The Duke and the Butcher

In the June edition of New English Review, our favorite doctor contemplates change, nostalgia for a vanished past, the retirement of his favorite French butcher, the lives of the petit bourgeois, and the need for gratitude.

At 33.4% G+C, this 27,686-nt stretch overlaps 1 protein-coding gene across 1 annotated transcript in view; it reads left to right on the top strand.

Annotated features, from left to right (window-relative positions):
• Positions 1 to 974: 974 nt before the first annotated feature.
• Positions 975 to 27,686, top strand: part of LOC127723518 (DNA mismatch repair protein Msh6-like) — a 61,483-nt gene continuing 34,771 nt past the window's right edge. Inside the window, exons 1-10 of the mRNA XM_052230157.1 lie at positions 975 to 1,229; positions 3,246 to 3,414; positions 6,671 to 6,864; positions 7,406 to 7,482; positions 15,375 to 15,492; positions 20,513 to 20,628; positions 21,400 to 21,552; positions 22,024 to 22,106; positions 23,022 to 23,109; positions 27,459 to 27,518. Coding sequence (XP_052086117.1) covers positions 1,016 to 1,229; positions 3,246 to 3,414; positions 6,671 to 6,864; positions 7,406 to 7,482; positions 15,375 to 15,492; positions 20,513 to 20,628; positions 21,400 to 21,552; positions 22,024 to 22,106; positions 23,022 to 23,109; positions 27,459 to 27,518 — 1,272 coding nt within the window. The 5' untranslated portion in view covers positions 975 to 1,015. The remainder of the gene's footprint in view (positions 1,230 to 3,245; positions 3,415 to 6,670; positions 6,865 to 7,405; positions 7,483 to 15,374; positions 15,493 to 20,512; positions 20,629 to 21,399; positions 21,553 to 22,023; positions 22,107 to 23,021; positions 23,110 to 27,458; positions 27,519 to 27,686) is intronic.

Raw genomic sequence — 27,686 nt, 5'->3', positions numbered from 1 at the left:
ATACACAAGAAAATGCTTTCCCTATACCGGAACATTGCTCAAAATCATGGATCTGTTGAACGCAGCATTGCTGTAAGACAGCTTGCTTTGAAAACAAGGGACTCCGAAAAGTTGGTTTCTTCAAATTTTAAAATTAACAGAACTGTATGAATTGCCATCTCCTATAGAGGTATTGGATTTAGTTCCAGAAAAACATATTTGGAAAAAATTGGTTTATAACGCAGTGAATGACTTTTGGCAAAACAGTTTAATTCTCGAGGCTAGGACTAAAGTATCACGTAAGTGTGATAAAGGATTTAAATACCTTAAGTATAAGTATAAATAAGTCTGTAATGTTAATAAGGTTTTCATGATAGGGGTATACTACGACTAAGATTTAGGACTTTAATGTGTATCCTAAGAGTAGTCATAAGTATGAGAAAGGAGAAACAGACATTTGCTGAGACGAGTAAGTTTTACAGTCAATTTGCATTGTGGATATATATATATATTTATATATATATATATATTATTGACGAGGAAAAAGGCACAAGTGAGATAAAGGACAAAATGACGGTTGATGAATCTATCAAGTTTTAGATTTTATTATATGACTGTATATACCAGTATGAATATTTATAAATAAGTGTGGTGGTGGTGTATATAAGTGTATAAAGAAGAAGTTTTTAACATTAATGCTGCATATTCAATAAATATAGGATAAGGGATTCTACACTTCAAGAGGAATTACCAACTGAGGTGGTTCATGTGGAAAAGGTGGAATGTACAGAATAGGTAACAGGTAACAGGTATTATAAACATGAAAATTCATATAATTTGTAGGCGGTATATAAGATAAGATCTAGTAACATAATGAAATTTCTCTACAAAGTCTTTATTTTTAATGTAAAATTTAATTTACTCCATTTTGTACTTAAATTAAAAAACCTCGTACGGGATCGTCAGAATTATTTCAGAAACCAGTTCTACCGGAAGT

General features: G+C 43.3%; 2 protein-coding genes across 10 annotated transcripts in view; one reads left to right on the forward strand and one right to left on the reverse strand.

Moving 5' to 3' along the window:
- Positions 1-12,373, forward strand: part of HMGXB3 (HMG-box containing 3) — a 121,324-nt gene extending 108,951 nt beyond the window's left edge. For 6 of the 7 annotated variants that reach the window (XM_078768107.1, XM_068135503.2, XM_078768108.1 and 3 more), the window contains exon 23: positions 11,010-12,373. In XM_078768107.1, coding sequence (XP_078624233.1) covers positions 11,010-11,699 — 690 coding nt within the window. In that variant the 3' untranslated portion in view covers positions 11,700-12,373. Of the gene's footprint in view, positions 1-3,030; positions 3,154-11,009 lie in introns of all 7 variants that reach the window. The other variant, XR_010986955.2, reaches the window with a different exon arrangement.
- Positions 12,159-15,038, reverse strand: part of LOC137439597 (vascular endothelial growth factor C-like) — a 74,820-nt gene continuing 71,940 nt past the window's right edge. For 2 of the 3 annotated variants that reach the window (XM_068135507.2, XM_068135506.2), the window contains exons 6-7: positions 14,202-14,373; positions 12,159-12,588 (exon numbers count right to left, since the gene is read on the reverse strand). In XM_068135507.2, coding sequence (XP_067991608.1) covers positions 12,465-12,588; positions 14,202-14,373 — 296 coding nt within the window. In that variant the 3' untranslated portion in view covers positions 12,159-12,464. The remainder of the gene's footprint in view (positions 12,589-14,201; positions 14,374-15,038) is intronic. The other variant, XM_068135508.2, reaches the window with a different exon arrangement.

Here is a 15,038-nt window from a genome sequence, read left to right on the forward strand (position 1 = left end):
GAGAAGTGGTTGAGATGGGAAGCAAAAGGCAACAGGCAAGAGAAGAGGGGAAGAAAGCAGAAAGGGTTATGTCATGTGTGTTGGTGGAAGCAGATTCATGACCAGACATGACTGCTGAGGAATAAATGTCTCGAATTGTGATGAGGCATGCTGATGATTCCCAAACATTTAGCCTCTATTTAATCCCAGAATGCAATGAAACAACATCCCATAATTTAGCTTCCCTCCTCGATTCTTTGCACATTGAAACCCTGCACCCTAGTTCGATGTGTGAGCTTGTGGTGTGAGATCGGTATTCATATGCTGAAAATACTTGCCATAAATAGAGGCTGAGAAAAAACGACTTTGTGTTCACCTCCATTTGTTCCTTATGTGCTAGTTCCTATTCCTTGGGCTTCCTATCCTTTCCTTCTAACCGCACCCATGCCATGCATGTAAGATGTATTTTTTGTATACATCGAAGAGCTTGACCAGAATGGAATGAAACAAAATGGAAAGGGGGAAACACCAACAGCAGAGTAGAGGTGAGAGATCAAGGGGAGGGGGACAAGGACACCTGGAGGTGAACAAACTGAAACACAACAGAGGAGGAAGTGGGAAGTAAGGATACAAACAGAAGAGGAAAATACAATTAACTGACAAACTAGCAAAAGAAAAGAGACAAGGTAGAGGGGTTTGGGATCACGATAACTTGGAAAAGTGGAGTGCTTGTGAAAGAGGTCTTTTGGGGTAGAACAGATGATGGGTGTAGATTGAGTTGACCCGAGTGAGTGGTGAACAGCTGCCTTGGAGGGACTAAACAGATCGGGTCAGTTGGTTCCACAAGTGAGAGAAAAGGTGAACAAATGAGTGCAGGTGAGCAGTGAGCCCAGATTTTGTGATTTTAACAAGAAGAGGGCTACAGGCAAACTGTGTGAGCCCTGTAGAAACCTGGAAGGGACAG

The Duke of Cambridge, I think it was, said that he was against all change, even for the better. This seems on the face of it absurd, but I have come to know what he meant, even if I do not myself go quite so far as did he: for the desire for change denotes a state of dissatisfaction. Its opposite, satisfaction, is preferable as a state of mind not only because it is more pleasant in itself but because dissatisfaction breeds a tendency to all kinds of imaginary perfections, which the attempt to put into practice usually ends in hell, or at least hellishness, on earth.

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